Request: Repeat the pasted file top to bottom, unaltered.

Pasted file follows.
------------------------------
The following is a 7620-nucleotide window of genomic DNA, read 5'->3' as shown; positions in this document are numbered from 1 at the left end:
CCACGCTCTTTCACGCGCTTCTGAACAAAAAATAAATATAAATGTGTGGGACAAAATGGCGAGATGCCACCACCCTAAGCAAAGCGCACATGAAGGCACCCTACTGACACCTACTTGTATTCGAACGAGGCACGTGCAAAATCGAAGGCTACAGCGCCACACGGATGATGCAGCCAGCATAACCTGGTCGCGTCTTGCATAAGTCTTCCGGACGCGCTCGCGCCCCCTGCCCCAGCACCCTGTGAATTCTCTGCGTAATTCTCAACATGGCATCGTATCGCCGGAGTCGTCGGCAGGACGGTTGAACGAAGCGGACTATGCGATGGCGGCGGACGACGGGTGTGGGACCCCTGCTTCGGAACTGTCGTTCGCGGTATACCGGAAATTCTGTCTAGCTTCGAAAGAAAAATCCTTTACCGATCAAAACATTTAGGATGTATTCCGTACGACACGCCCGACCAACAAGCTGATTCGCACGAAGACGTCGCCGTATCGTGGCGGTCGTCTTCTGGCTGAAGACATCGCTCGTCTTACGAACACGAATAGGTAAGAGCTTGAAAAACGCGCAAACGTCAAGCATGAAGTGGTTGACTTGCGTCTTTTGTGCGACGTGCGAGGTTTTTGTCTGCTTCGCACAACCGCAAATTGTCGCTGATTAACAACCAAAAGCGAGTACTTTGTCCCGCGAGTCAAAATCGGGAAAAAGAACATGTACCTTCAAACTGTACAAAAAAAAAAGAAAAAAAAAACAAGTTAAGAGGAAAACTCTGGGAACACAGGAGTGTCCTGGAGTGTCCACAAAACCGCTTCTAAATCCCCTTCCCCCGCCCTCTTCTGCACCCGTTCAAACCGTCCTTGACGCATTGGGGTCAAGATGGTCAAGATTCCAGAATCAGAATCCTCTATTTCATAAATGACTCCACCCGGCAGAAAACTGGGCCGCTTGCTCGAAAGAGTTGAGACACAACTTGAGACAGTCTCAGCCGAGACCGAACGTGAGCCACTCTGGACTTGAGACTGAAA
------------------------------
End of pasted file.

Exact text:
The following is a 7620-nucleotide window of genomic DNA, read 5'->3' as shown; positions in this document are numbered from 1 at the left end:
CCACGCTCTTTCACGCGCTTCTGAACAAAAAATAAATATAAATGTGTGGGACAAAATGGCGAGATGCCACCACCCTAAGCAAAGCGCACATGAAGGCACCCTACTGACACCTACTTGTATTCGAACGAGGCACGTGCAAAATCGAAGGCTACAGCGCCACACGGATGATGCAGCCAGCATAACCTGGTCGCGTCTTGCATAAGTCTTCCGGACGCGCTCGCGCCCCCTGCCCCAGCACCCTGTGAATTCTCTGCGTAATTCTCAACATGGCATCGTATCGCCGGAGTCGTCGGCAGGACGGTTGAACGAAGCGGACTATGCGATGGCGGCGGACGACGGGTGTGGGACCCCTGCTTCGGAACTGTCGTTCGCGGTATACCGGAAATTCTGTCTAGCTTCGAAAGAAAAATCCTTTACCGATCAAAACATTTAGGATGTATTCCGTACGACACGCCCGACCAACAAGCTGATTCGCACGAAGACGTCGCCGTATCGTGGCGGTCGTCTTCTGGCTGAAGACATCGCTCGTCTTACGAACACGAATAGGTAAGAGCTTGAAAAACGCGCAAACGTCAAGCATGAAGTGGTTGACTTGCGTCTTTTGTGCGACGTGCGAGGTTTTTGTCTGCTTCGCACAACCGCAAATTGTCGCTGATTAACAACCAAAAGCGAGTACTTTGTCCCGCGAGTCAAAATCGGGAAAAAGAACATGTACCTTCAAACTGTACAAAAAAAAAAGAAAAAAAAAACAAGTTAAGAGGAAAACTCTGGGAACACAGGAGTGTCCTGGAGTGTCCACAAAACCGCTTCTAAATCCCCTTCCCCCGCCCTCTTCTGCACCCGTTCAAACCGTCCTTGACGCATTGGGGTCAAGATGGTCAAGATTCCAGAATCAGAATCCTCTATTTCATAAATGACTCCACCCGGCAGAAAACTGGGCCGCTTGCTCGAAAGAGTTGAGACACAACTTGAGACAGTCTCAGCCGAGACCGAACGTGAGCCACTCTGGACTTGAGACTGAAA